Thousands of single-screen cinemas once dotted India’s landscape. The emergence of multiplexes led to their slow demise and now, there are just a few hundred of them left. Cinematographer Hemant Chaturvedi has been chronicling the last vestiges of a dying tradition.
India’s single-screen cinemas were grand structures, built to accommodate large audiences and boasted diverse architectural styles.
Chaturvedi began his project in 2019, and has photographed 950 theatres across 15 states so far.
“In the past 25 years, the number of single-screen cinemas has dwindled from 24,000 to 9,000,” he says. Some have been demolished to make space for malls and buildings, others are in ruins as they’ve lost their clients.
“These theatres were the building blocks of India’s cinema-viewing culture. They helped people enjoy films even in the smallest towns across India,” Chaturvedi says.
The idea of the project struck him when he took a trip to his grandparents’ home in Uttar Pradesh state’s Allahabad city.
There, he revisited Lakshmi Talkies, a theatre he had frequented as a child, but was now shut. In the crumbling structure was a statue of a goddess after whom the theatre was named, but she was covered in dust and was missing an arm.
Chaturvedi says it made him realise how the city was losing so much of its history to urbanisation. From there began his quest to document India’s single-screen cinemas.
Niranjan Talkies in Uttar Pradesh was built in the 1940s but shuttered its doors around 1989 due to a dispute over the property.
In its heydays, it was an impressive structure with its spacious interiors, art deco design and sunburst mosaic floors. The theatre is in ruins now but traces of its grandeur peek out in places that have survived the ravages of time.
“It is believed to be the first air-conditioned cinema in Allahabad city,” says Chaturvedi.
“Locals told me how their grandparents would gather outside the exit towards the end of a film so that they could enjoy the air-conditioned air as people left the theatre.”
Ganga Talkies in Rajasthan state is said to have been built by the ruling king of the time.
The theatre has been shut for the past 20 years, but in dusty corners and on crumbling walls, one finds a wealth of memorabilia, including the original posters of Shammi Kapoor’s 1961 hit Junglee and Nargis’ last film, Raat Aur Din (1967).
Vijayanand Talkies in the western state of Maharashtra was built in 1914.
Local legend has it that Dadasaheb Phalke – who made Raja Harishchandra, India’s first full-length feature film – used to screen black and white films on a white cloth tied between two trees on a plot of land near this theatre.
“Apparently, people were terrified seeing the moving images, and thought it was a result of black magic. So they trashed Dadasaheb, broke his projector and burnt his films,” Chaturvedi says.
“The local police had to conduct drives informing people that he was showing a new technology called cinema and that it was not jaadu tona (black magic).”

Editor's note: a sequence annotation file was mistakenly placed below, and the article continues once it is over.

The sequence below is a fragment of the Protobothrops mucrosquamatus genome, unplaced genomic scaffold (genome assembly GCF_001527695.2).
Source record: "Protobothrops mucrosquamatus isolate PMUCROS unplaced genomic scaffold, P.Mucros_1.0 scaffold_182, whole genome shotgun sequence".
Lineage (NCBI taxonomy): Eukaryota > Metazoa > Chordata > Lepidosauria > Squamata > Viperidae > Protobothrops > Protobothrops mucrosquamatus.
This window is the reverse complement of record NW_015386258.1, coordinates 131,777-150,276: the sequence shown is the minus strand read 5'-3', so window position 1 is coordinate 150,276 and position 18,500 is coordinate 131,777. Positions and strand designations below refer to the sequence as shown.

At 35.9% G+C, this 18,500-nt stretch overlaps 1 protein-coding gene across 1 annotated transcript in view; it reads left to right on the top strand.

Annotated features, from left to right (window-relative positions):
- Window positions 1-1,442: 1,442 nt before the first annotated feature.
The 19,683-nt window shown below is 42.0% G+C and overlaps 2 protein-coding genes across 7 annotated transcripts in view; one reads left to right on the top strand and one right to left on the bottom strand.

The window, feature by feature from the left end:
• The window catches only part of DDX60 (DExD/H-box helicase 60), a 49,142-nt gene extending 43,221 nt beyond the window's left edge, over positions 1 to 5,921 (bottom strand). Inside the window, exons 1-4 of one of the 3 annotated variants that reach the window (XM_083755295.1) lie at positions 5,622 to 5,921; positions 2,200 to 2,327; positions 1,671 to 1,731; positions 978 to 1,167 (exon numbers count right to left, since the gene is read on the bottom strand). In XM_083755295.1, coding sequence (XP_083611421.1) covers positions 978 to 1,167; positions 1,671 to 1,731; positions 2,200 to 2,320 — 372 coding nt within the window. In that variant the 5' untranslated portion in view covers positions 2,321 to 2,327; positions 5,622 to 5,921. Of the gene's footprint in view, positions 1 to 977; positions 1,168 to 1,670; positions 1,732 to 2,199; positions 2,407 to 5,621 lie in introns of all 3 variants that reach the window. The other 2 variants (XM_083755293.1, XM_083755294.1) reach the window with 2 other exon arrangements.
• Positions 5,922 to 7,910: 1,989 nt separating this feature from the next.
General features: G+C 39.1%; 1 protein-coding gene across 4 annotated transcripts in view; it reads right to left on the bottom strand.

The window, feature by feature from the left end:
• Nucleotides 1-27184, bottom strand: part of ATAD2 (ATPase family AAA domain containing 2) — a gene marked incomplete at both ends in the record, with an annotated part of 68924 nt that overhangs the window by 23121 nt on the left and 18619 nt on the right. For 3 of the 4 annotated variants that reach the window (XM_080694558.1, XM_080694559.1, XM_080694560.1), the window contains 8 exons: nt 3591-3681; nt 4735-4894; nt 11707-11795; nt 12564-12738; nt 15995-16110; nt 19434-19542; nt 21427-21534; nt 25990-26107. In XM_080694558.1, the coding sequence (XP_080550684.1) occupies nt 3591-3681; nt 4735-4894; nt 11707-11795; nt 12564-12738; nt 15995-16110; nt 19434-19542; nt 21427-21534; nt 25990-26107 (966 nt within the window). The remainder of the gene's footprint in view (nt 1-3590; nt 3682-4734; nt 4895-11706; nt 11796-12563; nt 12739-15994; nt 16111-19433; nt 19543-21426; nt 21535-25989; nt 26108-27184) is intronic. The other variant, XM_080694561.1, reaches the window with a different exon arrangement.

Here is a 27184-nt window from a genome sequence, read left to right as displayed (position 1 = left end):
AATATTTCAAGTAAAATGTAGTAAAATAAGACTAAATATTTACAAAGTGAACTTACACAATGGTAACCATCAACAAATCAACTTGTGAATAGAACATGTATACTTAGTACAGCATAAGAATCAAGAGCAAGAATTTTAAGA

Royal Talkies in Mumbai is located in an area that was called ‘Play House’ in the 1800s, because the stretch had many theatres for plays and musicals. They were converted into movie halls after cinema came to India in the 1900s.
“The theatres that are still standing have green room areas and stages behind the screen,” says Chaturvedi. “At Royal Talkies I chanced upon two old letterheads from 1950 and 1962. They had the first and only physical evidence I’ve found of the term ‘Play House’ being used for the area,” he adds.
In the erstwhile princely state of Wadhwan in Gujarat, there stands a dilapidated structure with a solitary ticket window that has a fascinating backstory.
Legend has it that the king of Wadhwan booked a cinématographe – an early film projector invented by the Lumiere Brothers – for 10,000 rupees ($121; £99) on a trip to Mumbai (then called Bombay) in 1896.
Ten years later the projector arrived. It was installed in the open air theatre, which became one of the first ones in India to screen silent movies, according to Chaturvedi. Today only the ticket window of the theatre exists.
Bhagwat Chitra Mandir in Sholapur city in Maharashtra is a grand theatre built in 1935.
The owners claim that singer Lata Mangeshkar performed in public for first time here at the age of five.
They built three more theatres within the same compound. “The owner likes to say that they were the founders of the multiplex concept in India,” Chaturvedi says.
These three theatres, Chhaya Mandir, Kala Mandir and Uma Mandir, were built by WM Namjoshi, who designed close to three dozen single-screen theatres in India.
“The owner told me how there was a time when all four theatres would run to capacity, and he and his father would throw crackers from the roof to disperse huge crowds clamouring for tickets outside,” Chaturvedi reminisces.
Nishat Cinema in Mumbai was shut for a long time for renovation and opened its doors recently to screen Bollywood actor Shah Rukh Khan’s comeback hit Pathaan.
The theatre ran so full that the owners had to source a ‘Houseful’ board from a neighbouring theatre, as they hadn’t used theirs in decades and didn’t know where it was.
“Many people messaged me after the movie released, saying that it had revived single-screen theatres in India. And all I could say to them is: what happens after Pathaan? Do the theatres go back to languishing in obscurity?”
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